Yahoo and AP caught manipulating user comments

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It was like déjà vu all over again. I’d go from one Yahoo article to another and notice that regardless of the subject matter, the first user comment was always the same – at least on Associated Press (AP) articles covering the Israeli/Palestinian conflict. The comment that kept reappearing was posted by “Robert” and it was a one liner. “Hamas is now in control of the Gaza Strip after winning an election there against Abbas Palestinian Authority.” That was it. Fair enough – I’ve got no quarrel with the messenger or the message. But somehow that one comment generated an incredible 184 responses and, last I checked, readers had given it 3212 thumbs up and 2525 thumbs down.

I got a little curious about why Robert’s one liner had generated so much controversy. I’ve written hundreds of articles and never got anywhere near that kind of attention. Frankly, I was full of envy. How did ‘Robert’ pull this off with one miserly line? Then I noticed the strangest thing – it was dated March 09, 2010. The comment was two months old and was the lead comment of 40,000 responses. That seemed a little high considering the fact that the AP article I was reading had only been posted for thirty minutes.

What were Yahoo and AP up to? The answer is simple – they were porting comments from one article to another and, in this particular case, they’ve been doing it for two months. It took a little research till I realized that the first few hundred comments were related to Biden’s ill-fated visit to Jerusalem. It was an ancient story and quite unrelated to the posting I was reading which was a slanted AP article white washing the murderous Israeli assault on the Gaza Freedom Flotilla.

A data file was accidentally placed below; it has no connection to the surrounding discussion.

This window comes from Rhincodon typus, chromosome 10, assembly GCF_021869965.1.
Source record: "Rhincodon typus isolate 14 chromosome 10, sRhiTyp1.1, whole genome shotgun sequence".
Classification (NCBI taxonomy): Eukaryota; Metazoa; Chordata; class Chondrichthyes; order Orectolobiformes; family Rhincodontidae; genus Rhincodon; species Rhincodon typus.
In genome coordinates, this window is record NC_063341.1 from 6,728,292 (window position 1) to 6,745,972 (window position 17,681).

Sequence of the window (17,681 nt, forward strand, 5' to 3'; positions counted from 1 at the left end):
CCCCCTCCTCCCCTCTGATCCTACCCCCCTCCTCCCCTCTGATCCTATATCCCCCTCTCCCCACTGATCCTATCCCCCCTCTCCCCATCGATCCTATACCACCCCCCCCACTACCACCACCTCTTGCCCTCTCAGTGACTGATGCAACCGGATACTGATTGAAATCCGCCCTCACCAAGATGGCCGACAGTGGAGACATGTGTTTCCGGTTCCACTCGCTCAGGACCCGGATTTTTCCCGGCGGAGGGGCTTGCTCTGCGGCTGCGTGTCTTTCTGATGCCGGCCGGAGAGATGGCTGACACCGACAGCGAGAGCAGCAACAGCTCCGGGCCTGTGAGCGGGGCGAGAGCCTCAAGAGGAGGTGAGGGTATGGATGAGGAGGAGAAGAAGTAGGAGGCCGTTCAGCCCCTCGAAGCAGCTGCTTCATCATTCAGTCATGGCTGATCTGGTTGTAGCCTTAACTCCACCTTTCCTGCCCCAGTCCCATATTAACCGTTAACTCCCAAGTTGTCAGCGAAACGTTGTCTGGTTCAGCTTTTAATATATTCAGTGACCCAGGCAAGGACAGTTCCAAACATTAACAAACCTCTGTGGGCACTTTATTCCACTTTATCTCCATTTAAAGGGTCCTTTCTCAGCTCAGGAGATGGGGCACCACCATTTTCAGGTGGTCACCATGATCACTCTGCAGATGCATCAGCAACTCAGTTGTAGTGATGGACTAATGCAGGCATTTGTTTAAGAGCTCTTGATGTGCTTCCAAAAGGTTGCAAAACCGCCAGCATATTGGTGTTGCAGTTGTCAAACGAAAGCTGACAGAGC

So why is this important? Well, you see, the default setting on comments for Yahoo articles is that readers get to see the oldest comments first. To see the newest comments, you have to know enough to change the default to engage other readers. Otherwise, you have to wade through tens of thousands of comments to get to the ones relating to the story.

Just to make sure that I was seeing what I thought I was seeing, I decided to do a little forensic analysis. I put an audit trail in and now have documented proof that Yahoo was porting tens of thousands of comments from one article to another including thousands of outrageously racist and derogatory comments that violated Yahoo‘s terms of use. So I came up with an idea – I repeatedly responded to Robert’s one liner when I saw it appear on whatever AP article I happened to encounter. And sure enough, my comments were also ported from one article to another. Each of my comments specified the article I posted it from, the date, the title and the journalist who wrote it.

Now it’s time to name names. Among others, the AP journalists whose articles involved in this scam were Associated Press Writers Tia Goldenberg aboard the Israeli warship INS Kidon, Selcan Hacaoglu in Ankara, Rob Gillies in Toronto and Edith M. Lederer at the United Nations. Steven Gutkin and Amy Teibel also have their handprints on this scam. I haven’t come up with the names of the Yahoo participants yet but it’s unlikely that Yahoo management didn’t understand and approve the conduct of their news staff. If this article gets any traction, their names will hopefully be publicly disclosed.